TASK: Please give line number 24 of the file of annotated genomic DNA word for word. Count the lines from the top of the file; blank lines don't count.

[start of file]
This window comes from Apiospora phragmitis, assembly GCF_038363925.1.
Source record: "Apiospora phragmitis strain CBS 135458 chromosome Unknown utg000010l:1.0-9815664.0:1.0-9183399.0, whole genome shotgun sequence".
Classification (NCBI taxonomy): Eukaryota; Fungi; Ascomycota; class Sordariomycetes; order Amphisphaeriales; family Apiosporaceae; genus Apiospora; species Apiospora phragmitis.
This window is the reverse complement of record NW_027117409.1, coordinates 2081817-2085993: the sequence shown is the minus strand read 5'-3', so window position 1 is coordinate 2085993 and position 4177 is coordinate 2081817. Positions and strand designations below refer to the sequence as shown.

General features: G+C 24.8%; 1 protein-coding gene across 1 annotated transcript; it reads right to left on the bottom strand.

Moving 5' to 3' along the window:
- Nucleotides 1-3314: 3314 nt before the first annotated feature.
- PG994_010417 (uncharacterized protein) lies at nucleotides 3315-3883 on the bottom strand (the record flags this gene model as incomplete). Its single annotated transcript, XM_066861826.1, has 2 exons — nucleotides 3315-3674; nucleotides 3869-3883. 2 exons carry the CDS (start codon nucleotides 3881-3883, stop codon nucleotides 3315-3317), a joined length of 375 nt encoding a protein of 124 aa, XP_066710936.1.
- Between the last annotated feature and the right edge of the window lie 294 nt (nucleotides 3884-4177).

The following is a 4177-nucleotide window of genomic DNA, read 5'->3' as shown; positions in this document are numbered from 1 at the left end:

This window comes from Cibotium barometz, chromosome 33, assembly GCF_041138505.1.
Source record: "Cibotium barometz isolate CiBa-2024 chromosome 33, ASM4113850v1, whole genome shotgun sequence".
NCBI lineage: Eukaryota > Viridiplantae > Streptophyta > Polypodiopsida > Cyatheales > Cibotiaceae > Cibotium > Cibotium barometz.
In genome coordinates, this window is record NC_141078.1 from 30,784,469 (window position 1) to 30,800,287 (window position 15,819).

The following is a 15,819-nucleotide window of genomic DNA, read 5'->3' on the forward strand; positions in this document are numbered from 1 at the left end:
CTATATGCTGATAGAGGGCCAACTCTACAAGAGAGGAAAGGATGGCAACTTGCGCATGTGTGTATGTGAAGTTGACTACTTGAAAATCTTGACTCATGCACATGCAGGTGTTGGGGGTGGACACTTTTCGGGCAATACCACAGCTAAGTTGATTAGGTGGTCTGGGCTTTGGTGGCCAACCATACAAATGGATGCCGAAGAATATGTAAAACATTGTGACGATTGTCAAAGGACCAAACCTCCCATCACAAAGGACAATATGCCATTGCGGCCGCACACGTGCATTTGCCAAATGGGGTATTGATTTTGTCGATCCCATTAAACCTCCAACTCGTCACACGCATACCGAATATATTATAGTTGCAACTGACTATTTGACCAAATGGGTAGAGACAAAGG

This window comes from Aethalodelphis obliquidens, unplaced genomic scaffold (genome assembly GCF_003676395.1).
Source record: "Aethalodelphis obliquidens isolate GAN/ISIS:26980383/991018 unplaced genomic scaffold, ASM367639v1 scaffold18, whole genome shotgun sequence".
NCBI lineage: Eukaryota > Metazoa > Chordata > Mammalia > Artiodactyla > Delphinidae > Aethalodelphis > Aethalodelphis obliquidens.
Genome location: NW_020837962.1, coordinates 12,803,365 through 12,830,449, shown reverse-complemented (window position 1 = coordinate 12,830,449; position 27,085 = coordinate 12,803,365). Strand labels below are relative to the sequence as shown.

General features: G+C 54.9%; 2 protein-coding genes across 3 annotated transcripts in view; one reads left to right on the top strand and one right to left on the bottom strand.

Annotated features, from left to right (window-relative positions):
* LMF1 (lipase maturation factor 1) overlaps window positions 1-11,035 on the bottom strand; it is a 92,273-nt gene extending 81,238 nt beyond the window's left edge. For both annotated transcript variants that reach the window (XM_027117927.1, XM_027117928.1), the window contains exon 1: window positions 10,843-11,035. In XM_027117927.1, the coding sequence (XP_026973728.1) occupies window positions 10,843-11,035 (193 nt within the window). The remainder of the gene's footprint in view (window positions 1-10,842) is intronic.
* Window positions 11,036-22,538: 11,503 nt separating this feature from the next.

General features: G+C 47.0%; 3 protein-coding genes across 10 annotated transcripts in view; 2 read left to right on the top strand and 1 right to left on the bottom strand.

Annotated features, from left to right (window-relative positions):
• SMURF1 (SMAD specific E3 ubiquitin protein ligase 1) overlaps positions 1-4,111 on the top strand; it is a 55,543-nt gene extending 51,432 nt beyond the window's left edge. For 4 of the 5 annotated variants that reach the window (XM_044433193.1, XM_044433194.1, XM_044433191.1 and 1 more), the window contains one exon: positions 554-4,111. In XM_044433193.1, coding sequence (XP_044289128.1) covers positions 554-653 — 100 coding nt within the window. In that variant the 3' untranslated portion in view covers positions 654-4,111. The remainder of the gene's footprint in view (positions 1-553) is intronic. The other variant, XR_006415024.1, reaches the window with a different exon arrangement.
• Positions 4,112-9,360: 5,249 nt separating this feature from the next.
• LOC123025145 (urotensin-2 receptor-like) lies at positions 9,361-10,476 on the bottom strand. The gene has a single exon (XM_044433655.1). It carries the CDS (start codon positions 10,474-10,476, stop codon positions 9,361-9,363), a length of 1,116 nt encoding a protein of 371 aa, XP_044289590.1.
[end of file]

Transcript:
* Window positions 11,036-22,538: 11,503 nt separating this feature from the next.